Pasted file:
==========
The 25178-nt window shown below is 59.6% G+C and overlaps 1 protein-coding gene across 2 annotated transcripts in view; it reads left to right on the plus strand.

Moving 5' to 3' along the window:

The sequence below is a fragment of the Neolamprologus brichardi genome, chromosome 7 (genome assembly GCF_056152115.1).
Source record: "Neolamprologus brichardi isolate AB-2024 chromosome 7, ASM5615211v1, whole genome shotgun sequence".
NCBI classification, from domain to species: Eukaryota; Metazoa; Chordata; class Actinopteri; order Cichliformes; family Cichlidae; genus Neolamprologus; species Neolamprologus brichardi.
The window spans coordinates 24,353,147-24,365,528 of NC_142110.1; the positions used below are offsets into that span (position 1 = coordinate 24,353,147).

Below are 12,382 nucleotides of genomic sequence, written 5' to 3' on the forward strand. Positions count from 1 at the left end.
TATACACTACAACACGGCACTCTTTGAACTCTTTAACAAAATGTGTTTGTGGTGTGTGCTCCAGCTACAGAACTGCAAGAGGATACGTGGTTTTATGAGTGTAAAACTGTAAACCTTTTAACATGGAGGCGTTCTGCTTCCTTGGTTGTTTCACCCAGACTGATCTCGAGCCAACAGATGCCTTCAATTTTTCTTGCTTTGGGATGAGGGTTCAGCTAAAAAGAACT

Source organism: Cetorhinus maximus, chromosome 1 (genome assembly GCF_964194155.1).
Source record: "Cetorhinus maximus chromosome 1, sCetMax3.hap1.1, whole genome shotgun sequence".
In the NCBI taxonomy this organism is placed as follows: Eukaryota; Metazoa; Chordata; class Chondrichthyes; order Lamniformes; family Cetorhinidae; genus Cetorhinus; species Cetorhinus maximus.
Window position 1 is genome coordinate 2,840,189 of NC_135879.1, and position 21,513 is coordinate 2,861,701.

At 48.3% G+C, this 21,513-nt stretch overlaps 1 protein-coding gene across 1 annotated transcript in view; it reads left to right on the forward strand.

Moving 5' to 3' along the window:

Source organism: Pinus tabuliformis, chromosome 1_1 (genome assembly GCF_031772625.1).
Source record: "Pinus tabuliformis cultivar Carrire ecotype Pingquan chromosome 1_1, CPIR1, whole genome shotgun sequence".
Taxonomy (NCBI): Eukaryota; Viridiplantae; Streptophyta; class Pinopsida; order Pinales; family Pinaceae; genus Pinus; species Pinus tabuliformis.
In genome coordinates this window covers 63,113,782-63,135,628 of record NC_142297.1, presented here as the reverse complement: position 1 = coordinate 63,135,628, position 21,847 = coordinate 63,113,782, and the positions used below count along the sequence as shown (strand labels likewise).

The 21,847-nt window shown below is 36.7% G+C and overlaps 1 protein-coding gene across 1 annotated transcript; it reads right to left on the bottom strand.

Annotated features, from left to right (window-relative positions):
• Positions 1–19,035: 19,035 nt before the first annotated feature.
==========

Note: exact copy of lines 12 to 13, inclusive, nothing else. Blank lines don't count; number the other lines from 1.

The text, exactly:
Window position 1 is genome coordinate 2,840,189 of NC_135879.1, and position 21,513 is coordinate 2,861,701.

At 48.3% G+C, this 21,513-nt stretch overlaps 1 protein-coding gene across 1 annotated transcript in view; it reads left to right on the forward strand.